Storage

Be S.M.A.R.T. about your hard drive's health

Given enough time, all hard disks will fail. Thankfully, most drives support a feature that could give users an early warning before the bitter end. Here's how support pros can introduce S.M.A.R.T. reporting to their clients.

Given enough time, all hard disks will fail. Thankfully, most drives support a feature that could give users an early warning before the bitter end. Here's how support pros can introduce S.M.A.R.T. reporting to their clients.

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“What do you mean, my hard drive failed? Hard drives can do that?”

Sadly, I encounter this kind of ignorance a lot as a support pro. Lots of people simply don’t understand that their computer’s storage medium has a limited life span. Maybe extremely durable older machines have influenced their expectations, or maybe no one has ever taken the time to explain to them how the disk mechanism works. Either way, it stinks to have to disappoint users by telling them the machine they rely on has gone belly up.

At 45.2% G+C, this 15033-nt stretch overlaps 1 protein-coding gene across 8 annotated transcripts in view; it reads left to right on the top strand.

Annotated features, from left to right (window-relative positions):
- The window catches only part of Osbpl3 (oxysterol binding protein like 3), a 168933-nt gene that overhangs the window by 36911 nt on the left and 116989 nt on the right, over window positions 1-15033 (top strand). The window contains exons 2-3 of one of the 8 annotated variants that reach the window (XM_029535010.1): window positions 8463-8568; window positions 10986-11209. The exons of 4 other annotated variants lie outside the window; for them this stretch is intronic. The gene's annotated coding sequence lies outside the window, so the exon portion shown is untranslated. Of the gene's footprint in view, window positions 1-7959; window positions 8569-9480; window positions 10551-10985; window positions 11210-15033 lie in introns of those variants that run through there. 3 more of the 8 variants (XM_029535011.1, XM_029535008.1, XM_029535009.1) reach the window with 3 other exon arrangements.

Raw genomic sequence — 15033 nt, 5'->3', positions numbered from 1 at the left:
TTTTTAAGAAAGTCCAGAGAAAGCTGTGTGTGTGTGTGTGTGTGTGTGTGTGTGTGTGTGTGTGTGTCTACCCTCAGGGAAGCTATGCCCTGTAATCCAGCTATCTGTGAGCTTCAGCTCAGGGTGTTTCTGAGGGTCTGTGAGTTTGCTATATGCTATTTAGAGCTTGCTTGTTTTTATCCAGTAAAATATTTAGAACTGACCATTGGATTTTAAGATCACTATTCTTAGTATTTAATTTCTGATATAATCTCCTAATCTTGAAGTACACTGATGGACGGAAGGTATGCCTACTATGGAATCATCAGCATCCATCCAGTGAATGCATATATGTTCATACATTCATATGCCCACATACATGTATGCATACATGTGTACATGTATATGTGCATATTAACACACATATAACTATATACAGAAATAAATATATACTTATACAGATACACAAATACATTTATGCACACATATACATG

These days, many consumers relate to their computers as if they were appliances, and I think this contributes to their surprise when a machine’s components begin to fail. When explaining the situation to one of my clients, I usually try to liken computers to automobiles; both are complicated mechanical and electronic systems that can have individual components wear to the point of failure through normal use. Part of the routine maintenance procedures of both cars and computers is making sure worn parts are replaced before they fail completely and catastrophically.

There are a couple of obvious methods for determining when an auto is due for maintenance, and most consumers are familiar with their car’s dash status lights and the concept of the 20,000 mile checkup. Lately, I’ve been trying to train my users how they can determine when their computer needs maintenance, and I’ve been using the dash light and mileage metaphors to explain the value of using software to check the S.M.A.R.T. data reported by their hard disks. Experienced support pros will be aware of the Self-Monitoring, Analysis, and Reporting Technology built in to modern drives, but this information will likely be new to most of your clients.